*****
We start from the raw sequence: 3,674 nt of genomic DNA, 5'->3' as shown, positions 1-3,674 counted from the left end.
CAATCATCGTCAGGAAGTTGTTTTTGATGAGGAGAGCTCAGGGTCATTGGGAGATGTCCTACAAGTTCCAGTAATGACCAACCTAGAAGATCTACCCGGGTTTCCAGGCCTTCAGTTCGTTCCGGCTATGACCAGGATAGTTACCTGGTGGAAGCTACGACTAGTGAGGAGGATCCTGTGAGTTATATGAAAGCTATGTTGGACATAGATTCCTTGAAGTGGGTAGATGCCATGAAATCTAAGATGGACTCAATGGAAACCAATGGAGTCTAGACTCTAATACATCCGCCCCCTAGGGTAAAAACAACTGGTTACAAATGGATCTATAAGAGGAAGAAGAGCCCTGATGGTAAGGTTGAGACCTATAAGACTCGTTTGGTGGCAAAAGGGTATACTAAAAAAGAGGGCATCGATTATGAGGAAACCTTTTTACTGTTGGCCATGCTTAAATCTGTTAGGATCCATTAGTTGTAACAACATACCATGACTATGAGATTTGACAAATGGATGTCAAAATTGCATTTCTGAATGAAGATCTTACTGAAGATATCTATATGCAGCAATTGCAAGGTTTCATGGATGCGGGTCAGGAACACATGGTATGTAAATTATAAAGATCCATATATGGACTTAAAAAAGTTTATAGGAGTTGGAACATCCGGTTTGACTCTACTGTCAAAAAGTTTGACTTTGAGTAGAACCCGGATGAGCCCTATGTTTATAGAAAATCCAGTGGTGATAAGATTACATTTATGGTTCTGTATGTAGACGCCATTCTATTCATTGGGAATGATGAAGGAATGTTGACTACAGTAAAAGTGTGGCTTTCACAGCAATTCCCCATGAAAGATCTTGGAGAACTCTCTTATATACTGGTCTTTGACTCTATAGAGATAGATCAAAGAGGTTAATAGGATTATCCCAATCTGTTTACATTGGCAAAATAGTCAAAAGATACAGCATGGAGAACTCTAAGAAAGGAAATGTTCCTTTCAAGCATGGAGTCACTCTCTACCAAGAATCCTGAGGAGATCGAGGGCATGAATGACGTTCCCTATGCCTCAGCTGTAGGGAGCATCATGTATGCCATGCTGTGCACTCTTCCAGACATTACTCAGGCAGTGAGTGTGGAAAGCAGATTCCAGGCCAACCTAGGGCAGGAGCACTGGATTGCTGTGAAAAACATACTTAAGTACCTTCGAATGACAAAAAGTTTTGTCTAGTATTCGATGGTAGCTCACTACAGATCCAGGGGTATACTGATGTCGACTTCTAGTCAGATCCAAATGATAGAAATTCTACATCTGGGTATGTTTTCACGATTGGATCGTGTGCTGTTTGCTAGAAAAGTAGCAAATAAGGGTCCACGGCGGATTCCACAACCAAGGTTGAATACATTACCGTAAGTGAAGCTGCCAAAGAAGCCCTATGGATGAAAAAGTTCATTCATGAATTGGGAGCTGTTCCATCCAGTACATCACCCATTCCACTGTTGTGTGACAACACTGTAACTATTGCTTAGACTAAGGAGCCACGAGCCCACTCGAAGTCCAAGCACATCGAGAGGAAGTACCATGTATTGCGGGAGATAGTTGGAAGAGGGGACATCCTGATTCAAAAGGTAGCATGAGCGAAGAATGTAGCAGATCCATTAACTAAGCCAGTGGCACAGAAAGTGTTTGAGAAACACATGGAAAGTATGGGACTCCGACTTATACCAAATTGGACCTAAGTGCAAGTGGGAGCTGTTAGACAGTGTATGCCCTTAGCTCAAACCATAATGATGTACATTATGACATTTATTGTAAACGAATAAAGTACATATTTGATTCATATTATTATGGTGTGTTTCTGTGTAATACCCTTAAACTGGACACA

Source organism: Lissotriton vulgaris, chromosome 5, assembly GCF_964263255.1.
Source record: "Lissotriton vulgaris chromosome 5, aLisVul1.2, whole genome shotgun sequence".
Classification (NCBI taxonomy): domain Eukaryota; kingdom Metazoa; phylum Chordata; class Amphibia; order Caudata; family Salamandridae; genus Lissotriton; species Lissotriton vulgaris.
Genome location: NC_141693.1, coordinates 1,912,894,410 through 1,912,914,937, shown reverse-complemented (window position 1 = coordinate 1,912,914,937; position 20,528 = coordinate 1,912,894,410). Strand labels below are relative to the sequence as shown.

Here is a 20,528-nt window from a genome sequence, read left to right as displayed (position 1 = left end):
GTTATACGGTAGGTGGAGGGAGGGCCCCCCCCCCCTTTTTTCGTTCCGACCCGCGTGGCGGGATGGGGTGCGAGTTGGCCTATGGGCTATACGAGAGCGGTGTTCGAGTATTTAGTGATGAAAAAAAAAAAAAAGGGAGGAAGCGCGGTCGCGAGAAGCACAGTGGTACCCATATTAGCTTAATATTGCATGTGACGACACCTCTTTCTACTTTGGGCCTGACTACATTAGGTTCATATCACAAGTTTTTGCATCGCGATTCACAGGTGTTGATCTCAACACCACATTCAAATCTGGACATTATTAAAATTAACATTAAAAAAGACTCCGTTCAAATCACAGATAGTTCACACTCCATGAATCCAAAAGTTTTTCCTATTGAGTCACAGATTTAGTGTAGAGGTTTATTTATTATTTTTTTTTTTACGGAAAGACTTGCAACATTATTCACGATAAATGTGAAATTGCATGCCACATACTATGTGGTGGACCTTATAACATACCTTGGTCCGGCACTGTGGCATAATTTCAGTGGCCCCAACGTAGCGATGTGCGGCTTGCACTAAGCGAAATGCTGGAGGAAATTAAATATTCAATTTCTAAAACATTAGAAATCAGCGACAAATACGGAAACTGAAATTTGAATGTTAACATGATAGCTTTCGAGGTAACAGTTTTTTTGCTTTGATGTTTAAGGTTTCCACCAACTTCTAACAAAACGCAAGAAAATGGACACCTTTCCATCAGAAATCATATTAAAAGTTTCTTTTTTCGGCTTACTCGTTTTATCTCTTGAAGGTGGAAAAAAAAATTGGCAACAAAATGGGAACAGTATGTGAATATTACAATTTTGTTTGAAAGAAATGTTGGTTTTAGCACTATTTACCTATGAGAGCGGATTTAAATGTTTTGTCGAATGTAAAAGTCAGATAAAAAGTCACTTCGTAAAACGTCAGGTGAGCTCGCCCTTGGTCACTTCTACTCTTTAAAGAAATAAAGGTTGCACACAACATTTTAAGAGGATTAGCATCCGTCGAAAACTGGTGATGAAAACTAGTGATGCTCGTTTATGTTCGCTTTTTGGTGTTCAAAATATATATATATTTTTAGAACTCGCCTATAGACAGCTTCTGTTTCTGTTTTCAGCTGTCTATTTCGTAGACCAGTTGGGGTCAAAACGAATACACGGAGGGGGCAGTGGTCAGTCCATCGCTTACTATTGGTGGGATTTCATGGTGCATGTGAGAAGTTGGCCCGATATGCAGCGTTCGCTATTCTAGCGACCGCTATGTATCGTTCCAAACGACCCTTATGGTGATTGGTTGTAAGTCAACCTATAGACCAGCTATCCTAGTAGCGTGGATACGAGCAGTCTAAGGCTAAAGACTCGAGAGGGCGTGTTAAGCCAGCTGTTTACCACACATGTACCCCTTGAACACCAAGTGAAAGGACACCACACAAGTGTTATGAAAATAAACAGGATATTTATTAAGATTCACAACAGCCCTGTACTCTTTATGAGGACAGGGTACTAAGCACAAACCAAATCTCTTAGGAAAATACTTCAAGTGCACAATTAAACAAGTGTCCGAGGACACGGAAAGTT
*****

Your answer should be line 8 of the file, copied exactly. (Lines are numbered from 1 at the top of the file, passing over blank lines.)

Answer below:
GTTATACGGTAGGTGGAGGGAGGGCCCCCCCCCCCTTTTTTCGTTCCGACCCGCGTGGCGGGATGGGGTGCGAGTTGGCCTATGGGCTATACGAGAGCGGTGTTCGAGTATTTAGTGATGAAAAAAAAAAAAAAGGGAGGAAGCGCGGTCGCGAGAAGCACAGTGGTACCCATATTAGCTTAATATTGCATGTGACGACACCTCTTTCTACTTTGGGCCTGACTACATTAGGTTCATATCACAAGTTTTTGCATCGCGATTCACAGGTGTTGATCTCAACACCACATTCAAATCTGGACATTATTAAAATTAACATTAAAAAAGACTCCGTTCAAATCACAGATAGTTCACACTCCATGAATCCAAAAGTTTTTCCTATTGAGTCACAGATTTAGTGTAGAGGTTTATTTATTATTTTTTTTTTTACGGAAAGACTTGCAACATTATTCACGATAAATGTGAAATTGCATGCCACATACTATGTGGTGGACCTTATAACATACCTTGGTCCGGCACTGTGGCATAATTTCAGTGGCCCCAACGTAGCGATGTGCGGCTTGCACTAAGCGAAATGCTGGAGGAAATTAAATATTCAATTTCTAAAACATTAGAAATCAGCGACAAATACGGAAACTGAAATTTGAATGTTAACATGATAGCTTTCGAGGTAACAGTTTTTTTGCTTTGATGTTTAAGGTTTCCACCAACTTCTAACAAAACGCAAGAAAATGGACACCTTTCCATCAGAAATCATATTAAAAGTTTCTTTTTTCGGCTTACTCGTTTTATCTCTTGAAGGTGGAAAAAAAAATTGGCAACAAAATGGGAACAGTATGTGAATATTACAATTTTGTTTGAAAGAAATGTTGGTTTTAGCACTATTTACCTATGAGAGCGGATTTAAATGTTTTGTCGAATGTAAAAGTCAGATAAAAAGTCACTTCGTAAAACGTCAGGTGAGCTCGCCCTTGGTCACTTCTACTCTTTAAAGAAATAAAGGTTGCACACAACATTTTAAGAGGATTAGCATCCGTCGAAAACTGGTGATGAAAACTAGTGATGCTCGTTTATGTTCGCTTTTTGGTGTTCAAAATATATATATATTTTTAGAACTCGCCTATAGACAGCTTCTGTTTCTGTTTTCAGCTGTCTATTTCGTAGACCAGTTGGGGTCAAAACGAATACACGGAGGGGGCAGTGGTCAGTCCATCGCTTACTATTGGTGGGATTTCATGGTGCATGTGAGAAGTTGGCCCGATATGCAGCGTTCGCTATTCTAGCGACCGCTATGTATCGTTCCAAACGACCCTTATGGTGATTGGTTGTAAGTCAACCTATAGACCAGCTATCCTAGTAGCGTGGATACGAGCAGTCTAAGGCTAAAGACTCGAGAGGGCGTGTTAAGCCAGCTGTTTACCACACATGTACCCCTTGAACACCAAGTGAAAGGACACCACACAAGTGTTATGAAAATAAACAGGATATTTATTAAGATTCACAACAGCCCTGTACTCTTTATGAGGACAGGGTACTAAGCACAAACCAAATCTCTTAGGAAAATACTTCAAGTGCACAATTAAACAAGTGTCCGAGGACACGGAAAGTT